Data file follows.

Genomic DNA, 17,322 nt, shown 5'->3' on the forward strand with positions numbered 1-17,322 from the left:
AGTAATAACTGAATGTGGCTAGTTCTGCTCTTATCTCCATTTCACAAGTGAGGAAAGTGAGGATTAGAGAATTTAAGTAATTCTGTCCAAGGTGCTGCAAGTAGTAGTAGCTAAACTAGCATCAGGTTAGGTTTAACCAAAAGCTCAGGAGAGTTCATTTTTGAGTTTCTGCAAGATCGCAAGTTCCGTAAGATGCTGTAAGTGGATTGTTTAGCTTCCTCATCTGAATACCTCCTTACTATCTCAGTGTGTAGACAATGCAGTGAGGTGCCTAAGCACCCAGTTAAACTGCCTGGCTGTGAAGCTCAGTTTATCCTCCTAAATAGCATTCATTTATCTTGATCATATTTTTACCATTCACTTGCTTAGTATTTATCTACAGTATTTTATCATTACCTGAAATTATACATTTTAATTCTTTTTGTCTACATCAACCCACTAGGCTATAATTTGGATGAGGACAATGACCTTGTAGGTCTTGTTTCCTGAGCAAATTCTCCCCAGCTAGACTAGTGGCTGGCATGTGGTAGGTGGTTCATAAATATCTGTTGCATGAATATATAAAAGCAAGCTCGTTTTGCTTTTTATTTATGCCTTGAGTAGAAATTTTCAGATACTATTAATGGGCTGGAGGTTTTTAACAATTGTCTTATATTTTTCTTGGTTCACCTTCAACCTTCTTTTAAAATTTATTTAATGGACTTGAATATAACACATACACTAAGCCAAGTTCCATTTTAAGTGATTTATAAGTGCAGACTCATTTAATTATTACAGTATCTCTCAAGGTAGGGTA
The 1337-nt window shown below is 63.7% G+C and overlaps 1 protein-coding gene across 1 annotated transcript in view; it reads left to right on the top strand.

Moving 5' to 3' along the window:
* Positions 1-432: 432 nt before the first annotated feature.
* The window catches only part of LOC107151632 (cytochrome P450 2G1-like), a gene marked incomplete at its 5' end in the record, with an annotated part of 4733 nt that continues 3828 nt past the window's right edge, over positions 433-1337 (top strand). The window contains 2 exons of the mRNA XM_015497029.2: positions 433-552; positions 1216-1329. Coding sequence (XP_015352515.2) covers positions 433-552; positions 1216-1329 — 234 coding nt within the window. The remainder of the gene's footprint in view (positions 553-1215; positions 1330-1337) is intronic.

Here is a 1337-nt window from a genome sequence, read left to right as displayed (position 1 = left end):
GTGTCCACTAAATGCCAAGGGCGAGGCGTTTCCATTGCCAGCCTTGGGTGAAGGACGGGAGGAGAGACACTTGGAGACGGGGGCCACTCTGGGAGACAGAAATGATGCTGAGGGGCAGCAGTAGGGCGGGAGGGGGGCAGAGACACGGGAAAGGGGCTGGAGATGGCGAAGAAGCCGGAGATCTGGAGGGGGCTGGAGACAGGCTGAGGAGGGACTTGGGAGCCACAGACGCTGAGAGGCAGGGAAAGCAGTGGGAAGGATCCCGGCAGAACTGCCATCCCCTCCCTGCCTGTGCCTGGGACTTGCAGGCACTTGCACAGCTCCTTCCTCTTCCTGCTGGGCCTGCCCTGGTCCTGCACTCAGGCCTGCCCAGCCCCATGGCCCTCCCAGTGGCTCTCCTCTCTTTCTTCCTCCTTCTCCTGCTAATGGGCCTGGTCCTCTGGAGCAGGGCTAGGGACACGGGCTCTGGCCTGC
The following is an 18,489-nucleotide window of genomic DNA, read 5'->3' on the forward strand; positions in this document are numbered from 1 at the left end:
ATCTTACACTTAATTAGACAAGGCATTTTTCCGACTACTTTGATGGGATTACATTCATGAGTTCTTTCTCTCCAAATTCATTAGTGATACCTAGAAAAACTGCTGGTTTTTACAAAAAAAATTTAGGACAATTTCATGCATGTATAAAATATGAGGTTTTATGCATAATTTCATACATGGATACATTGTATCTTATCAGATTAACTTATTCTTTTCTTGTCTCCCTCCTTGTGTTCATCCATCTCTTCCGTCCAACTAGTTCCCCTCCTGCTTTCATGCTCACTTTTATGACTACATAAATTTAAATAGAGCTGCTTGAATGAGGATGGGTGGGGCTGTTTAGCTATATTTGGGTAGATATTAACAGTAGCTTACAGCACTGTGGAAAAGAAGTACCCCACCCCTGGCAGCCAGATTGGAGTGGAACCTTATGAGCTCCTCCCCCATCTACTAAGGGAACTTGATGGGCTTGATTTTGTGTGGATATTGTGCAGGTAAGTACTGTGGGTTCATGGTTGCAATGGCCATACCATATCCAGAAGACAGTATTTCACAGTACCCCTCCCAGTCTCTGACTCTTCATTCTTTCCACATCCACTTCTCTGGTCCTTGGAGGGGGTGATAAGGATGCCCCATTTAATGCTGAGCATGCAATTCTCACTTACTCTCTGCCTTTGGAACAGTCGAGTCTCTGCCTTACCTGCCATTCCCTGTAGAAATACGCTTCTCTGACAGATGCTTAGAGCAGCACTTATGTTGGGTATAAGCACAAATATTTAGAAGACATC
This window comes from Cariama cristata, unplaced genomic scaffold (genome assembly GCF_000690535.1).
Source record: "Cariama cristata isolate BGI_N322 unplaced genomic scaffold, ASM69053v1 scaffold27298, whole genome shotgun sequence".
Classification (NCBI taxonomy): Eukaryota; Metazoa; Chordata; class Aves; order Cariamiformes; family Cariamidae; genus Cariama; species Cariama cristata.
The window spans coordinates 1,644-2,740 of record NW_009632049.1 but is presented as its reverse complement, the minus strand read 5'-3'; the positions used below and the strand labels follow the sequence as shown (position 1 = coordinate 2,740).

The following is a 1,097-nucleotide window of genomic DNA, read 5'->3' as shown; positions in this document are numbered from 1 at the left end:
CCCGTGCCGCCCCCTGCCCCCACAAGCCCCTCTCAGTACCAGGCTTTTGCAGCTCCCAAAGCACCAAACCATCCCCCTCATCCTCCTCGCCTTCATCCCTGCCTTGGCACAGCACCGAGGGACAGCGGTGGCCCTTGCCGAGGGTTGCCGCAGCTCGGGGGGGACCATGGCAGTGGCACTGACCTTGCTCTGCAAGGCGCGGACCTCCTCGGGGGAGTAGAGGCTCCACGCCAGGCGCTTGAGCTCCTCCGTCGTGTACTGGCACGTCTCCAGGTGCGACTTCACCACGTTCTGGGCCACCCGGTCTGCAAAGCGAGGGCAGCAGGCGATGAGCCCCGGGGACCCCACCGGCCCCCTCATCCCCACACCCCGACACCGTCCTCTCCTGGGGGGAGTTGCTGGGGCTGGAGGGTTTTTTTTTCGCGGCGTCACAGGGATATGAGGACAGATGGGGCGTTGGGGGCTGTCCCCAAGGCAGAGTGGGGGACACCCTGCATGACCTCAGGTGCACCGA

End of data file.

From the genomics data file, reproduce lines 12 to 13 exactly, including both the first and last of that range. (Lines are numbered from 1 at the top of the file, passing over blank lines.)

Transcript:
Source record: "Cariama cristata isolate BGI_N322 unplaced genomic scaffold, ASM69053v1 scaffold27298, whole genome shotgun sequence".
Classification (NCBI taxonomy): Eukaryota; Metazoa; Chordata; class Aves; order Cariamiformes; family Cariamidae; genus Cariama; species Cariama cristata.